June 17, 2020

Sewing and Dressing for a “B belly”


Today I’m sharing a bit of insight into dressing a “B” belly! I’ve got one, and through designing sewing patterns I’ve learned about how to dress one in a way that’s comfortable and gives a nice flow to your garments.

Before I go on, a caveat: I’m 100% a fan of everyone dressing exactly how they want, and there’s nothing wrong at all with a visible belly outline in clothes! This is just sharing something I like to do, and you might too.

What is a “B belly”?

Well, it’s a belly that looks like a “B” from the side! There are two curves, with an indent in the middle. It’s a super common type of tummy to have.

The “traditional” way of dressing with a “B belly”

Typically, your waist is thought of as the smallest part of you, which many people then understandably assume is the dent in between the two curves of your tummy. A lot of clothes are designed to be worn in that indent – and indeed I’ve found most ready-to-wear clothes from the shops—especially jeans and pants—have the waistband end up there.

But here’s the issue: wearing your waistbands there cuts into you, pushes the upper part of your belly out, and tends to cling to the lower part of your belly. If you then tuck your top in, it’s not going to be smooth.

A new approach!

What I’ve discovered is what I think is a much better approach: place your waistband on the upper curve—so a high-waisted style—and you get rid of all those issues! No cutting in, and the pants or skirt typically lie much flatter down your front. Then, as a bonus, when you tuck in your top, nothing’s pulling or cutting-in either.

This insight, together with the fact that most plus size, large busted women are very short waisted, explains why so many Cashmerette patterns are high waisted! You’ll find the waistband on dresses like the Upton Dress, Holyoke Maxi Dress & Skirt, and Lenox Shirtdress will likely hit you at that upper curve, and I think it’s one of the invisible reasons that so many curvy sewists feel confident in our designs.

What do you think, will you be giving this fitting strategy a try?

 

24 thoughts on “Sewing and Dressing for a “B belly”

  1. Kim Ansley says:

    This is such a great post! No wonder I love all my Uptons! Thanks for the help.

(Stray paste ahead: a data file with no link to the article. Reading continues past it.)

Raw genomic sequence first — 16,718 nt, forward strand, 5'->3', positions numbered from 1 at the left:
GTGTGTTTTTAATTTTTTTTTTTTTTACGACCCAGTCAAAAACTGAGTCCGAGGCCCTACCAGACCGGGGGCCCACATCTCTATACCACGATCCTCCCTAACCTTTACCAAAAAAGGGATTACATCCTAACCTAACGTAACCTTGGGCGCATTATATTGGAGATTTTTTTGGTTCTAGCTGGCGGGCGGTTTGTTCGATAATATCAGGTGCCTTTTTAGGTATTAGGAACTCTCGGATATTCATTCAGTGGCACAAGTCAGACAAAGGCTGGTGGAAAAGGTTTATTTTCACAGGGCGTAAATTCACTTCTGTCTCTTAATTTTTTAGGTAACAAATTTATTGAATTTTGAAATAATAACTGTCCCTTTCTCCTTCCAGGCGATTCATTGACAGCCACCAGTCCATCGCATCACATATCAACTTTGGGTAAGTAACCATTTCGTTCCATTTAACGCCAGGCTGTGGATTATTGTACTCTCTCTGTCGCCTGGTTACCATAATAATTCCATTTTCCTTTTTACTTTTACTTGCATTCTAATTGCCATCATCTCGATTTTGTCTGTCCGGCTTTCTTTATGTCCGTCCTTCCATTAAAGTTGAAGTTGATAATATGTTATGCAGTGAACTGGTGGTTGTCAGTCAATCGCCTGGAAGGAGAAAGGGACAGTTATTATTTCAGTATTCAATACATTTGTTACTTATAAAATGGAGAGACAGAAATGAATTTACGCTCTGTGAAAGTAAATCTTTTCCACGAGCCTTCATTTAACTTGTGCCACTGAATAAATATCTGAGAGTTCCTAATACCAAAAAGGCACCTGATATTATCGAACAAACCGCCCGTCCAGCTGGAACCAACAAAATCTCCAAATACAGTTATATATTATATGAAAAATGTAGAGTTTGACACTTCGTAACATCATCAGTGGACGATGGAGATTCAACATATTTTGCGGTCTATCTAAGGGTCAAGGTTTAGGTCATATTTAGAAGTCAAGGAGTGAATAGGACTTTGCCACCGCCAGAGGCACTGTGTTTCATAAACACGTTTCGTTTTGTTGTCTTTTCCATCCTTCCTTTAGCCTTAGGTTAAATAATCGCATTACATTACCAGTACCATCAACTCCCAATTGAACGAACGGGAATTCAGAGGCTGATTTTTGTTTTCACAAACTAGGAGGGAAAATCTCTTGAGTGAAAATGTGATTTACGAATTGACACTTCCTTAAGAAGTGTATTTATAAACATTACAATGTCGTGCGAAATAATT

2. M-C says:

    Good strategy for dresses. I prefer the pants in the groove thing, that helps them stay up, and I never tuck anyways

  3. Carrie S. says:

    I’m trying this new way if wearing pants, but the waist seems to migrate by mid day into the middle of the B. Perhaps I should try taking in at the top, so it can’t slide down as easily?

    1. Lusty says:

      Yes! I have this problem with pants. They always end up embedded in the indent with the waistband folded down. If I modify the shape of the waist to fit into the indent I get a pretty extreme slope on the waist from high in the back to low in the front.

      1. Claire D'Costa says:

        I find adding elastic to the back of the skirt or pant waistband, helps a lot to have them stay where you put them.

    2. This approach only really works with high waisted pants, and the fit has to be such that it’s going to stay there – elastic can help a lot, or like you said, making sure it’s snug enough at that point on your body

  4. Aimee H. says:

    I will give it a try. I’m wondering about the Ellis skirt pattern and jeans….do you think they will work worn above the indent? In the pattern photos for Ellis it looks like it is worn above the indent. Is it?

    1. It always depends a little on your torso/crotch depth, but yes, the Ellis should be able to be worn just above the indent

  5. Colleen Garig says:

    This is sooooo amazing! It gives me hope that I could wear a shirt tucked in and it look okay. Thank you…. really.

  6. Evy says:

    When you posted about the b-belly on IG last weekend, I just went ‘THAT IS MY BELLY!’. Thank you so much for sharing this. I’ve learned a lot about my curves since I discovered Cashmerette.

  7. Denise says:

    Thank you SOOOO much for this article. Thats the belly I have! I have never heard of it referred to as this.. I always describe it as double muffin tops. But I have always had a hard time dressing well and just cover it with baggy tshirts. Now I can actually dress better! I appreciate this soo much!

    1. Roselle Cgives says:

      I’ll try the high waist. I’ve never heard of a b belly..except a beer belly…ahich is not quite the same. I’ve steered away from high waist before…ita a running joke about high waisted pants and old man in my country…but maybe they were onto something

  8. Anita says:

    It’s such a relief to finally find my belly shape represented.